shale gas

The shale revolution

We now know that globalwarmming is a fact, not a probability.  We also know that exceeding the limit of 2 degrees centigrade is very, very likely (see f.i. Shell scenarios: https://www.shell.com/global/future-energy/scenarios.html). And we know that we are not making a basic transition to sustainable sources of energy. The main reason for this is the development of shale mining of gas and oil, so that cheap fossil energy is still available for two centuries to come. Especially in the US shale mining is big business today. In Europe there is more hesitation, because we are aware that the further development of a fossil fuel based economy is not sustainable.

There is also another reason for the difference between Europe and the US, and that is the law. When in Europe you own a piece of land, you own only the surface. What is underneath is collective (Government) property. In the US, when you own a piece of land, you own everything underneath, in a cone like shape until the center point of the planet. So in Europe you need permission to drill for shale gas or oil, in America you don’t if you own the land.

In passing: in my recent book I plead for a common economy: that is an economy in which all goods that originally belonged to no one, are collectively owned. These goods include: water, air, land and resources  (raw materials, including oil and gas)*. This would solve many of the ecological and economic problems we face today, but is is not very likely that populations will choose to move in that direction on the short term. But is is interesting to note that Europe in this respect didn’t wander away so far from the natural state of things as the US did.

Anyway, this shale revolution will have very far reaching consequences. 1. On the medium term it will mean that the US will become independent of fossil fuels. This will have enormous impact for its foreign policy. Probably it will not care so much anymore for developments in the Middle East. 2. The oil states in the Middle East and elsewhere will become poorer, and that will lead to political turmoil (because the governments can’t buy the consensus of the people anymore), maybe revolutions, maybe fundamentalistic-islamistic regimes (but they have to fear too). 3. Europe will become the ‘schlemiel’ of the world, with complete dependency of other countries for its energy sources and the related poverty (and maybe uprisings too). 4. In the long term it will mean that we will approach four degrees of global warming.  What that implies can hardly be assessed, but that the implications will be enormous is certain.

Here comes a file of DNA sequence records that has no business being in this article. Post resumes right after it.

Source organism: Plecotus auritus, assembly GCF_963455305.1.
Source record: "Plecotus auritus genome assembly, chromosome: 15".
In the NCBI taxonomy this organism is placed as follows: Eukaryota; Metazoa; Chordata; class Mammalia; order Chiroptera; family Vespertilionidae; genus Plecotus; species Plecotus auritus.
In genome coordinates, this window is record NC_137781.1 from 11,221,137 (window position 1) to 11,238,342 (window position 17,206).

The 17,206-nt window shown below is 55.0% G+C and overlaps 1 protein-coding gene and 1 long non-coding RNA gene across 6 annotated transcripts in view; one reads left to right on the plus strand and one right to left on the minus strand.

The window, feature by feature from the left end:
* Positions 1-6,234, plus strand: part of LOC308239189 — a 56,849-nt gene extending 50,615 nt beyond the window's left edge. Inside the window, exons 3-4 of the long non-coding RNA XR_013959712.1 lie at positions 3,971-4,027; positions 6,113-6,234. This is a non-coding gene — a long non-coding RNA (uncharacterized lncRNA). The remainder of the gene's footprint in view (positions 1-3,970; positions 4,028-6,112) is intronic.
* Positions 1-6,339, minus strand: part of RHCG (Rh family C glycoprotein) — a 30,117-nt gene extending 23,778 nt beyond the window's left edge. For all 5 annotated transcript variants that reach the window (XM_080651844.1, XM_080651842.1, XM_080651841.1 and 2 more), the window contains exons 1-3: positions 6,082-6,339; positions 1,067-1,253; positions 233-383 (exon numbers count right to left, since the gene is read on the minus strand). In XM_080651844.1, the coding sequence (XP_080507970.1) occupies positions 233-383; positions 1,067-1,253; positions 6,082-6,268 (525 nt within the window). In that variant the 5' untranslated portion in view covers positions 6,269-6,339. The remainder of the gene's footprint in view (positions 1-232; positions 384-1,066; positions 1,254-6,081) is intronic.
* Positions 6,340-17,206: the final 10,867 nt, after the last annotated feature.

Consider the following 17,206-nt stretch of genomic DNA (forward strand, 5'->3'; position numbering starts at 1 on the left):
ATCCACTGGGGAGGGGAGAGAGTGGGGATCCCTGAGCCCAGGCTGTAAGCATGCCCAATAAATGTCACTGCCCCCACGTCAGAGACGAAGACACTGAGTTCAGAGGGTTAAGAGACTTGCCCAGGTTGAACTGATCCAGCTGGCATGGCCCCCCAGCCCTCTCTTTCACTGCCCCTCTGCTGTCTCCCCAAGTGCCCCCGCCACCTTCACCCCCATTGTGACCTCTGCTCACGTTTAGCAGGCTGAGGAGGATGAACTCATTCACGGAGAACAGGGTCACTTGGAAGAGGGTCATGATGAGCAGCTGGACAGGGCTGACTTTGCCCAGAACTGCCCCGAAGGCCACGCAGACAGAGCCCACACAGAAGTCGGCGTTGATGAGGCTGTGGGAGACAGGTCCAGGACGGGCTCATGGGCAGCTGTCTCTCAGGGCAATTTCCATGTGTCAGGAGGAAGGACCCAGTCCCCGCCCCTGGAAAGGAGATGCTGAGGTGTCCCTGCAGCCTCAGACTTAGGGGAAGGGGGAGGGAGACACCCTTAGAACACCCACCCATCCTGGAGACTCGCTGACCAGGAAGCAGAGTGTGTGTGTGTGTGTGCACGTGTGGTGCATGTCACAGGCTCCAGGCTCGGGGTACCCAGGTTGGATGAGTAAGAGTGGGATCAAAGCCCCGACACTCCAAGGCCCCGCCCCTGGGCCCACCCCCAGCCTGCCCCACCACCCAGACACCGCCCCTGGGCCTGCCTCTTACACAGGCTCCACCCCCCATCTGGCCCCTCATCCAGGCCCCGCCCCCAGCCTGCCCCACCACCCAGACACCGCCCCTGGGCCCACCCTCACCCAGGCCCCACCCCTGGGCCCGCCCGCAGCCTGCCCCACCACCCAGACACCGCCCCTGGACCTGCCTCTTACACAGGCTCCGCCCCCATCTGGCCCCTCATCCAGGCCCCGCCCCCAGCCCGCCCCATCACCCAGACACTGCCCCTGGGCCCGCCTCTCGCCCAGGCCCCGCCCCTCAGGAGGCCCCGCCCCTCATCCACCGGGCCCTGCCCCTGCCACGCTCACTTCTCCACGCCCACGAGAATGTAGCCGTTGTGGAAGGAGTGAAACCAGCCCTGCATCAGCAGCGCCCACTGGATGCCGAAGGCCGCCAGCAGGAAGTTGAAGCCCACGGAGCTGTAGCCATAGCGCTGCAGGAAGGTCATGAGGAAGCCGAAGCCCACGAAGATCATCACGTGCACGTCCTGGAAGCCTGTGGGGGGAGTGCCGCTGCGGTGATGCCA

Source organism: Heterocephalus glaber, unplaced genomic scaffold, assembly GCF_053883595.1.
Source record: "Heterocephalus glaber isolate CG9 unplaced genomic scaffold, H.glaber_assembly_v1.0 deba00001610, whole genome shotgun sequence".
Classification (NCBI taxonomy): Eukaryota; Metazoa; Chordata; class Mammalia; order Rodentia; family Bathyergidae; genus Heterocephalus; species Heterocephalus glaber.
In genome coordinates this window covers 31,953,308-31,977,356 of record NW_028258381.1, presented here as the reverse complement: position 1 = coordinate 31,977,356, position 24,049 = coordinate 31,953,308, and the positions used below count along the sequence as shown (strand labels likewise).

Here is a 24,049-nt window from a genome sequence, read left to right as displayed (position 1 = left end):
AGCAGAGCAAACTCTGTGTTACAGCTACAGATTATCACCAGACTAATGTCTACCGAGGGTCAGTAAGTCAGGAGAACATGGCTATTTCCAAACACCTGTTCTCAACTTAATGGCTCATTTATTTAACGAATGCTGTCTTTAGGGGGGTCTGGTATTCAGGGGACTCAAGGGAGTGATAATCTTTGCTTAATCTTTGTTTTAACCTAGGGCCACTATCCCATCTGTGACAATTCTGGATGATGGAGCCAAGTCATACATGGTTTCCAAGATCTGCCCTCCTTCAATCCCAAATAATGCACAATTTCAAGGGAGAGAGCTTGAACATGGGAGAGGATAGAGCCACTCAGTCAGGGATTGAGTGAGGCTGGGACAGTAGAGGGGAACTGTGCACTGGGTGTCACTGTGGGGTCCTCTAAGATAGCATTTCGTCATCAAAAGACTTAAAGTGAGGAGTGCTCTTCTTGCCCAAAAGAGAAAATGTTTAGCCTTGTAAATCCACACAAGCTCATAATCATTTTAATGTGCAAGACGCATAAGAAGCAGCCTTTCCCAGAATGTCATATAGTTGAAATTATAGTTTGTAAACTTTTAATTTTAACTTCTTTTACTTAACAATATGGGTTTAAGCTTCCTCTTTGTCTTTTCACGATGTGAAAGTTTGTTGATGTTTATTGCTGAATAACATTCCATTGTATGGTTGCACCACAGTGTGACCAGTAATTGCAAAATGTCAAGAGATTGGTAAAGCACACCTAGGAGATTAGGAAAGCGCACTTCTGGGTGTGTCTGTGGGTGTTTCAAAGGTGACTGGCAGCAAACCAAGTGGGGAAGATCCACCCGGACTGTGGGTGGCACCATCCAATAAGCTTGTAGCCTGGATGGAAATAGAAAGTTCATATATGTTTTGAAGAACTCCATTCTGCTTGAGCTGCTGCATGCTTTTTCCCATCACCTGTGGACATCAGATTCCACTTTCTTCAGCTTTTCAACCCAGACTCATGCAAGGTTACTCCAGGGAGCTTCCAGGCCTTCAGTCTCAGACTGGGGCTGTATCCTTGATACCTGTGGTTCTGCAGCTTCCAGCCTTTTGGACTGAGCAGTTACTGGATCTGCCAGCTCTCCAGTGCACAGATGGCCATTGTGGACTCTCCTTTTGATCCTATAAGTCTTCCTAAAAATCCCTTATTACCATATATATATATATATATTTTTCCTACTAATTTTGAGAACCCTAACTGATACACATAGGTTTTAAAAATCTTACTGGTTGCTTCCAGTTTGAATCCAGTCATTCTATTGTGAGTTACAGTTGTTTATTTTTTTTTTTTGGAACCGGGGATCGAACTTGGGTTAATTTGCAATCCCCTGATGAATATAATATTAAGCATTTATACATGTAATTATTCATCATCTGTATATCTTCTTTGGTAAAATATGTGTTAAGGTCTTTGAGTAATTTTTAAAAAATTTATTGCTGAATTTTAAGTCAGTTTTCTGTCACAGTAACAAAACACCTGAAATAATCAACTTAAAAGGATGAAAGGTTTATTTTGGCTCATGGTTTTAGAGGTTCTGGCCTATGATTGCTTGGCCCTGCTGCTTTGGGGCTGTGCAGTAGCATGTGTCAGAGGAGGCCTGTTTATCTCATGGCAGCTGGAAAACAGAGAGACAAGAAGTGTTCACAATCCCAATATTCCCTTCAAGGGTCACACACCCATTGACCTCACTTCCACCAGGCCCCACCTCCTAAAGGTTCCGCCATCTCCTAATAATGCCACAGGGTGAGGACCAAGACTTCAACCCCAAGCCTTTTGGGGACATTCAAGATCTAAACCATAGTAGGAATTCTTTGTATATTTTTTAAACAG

In the long run we are all dead as they say. But on the long term the US may suffer from the’ law of the handicap of a head start’. At that time we, just for survival, need sustainable sources of energy. Maybe Europe then will benefit of  ‘the law of the stimulating backlog’, and become leading in the production of sustainable energy.

Anyway, a green deal and a common economy is more necessary than ever.

 

* How can you buy or sell the sky, the warmth of the land? The idea is strange to us. If we do not own the freshness of the air and sparkle of the water, how can you buy them ? (from a fake version of the speech of Chief Seattle: https://www.childrenoftheearth.org/chief_seattle.htm)

Source: Christoph Schmidt, NRC/Handelsblad, 2013)

(I apologize for mistakes in my English. Blogs are cursory – not stuff for correction by a native speaker).

 

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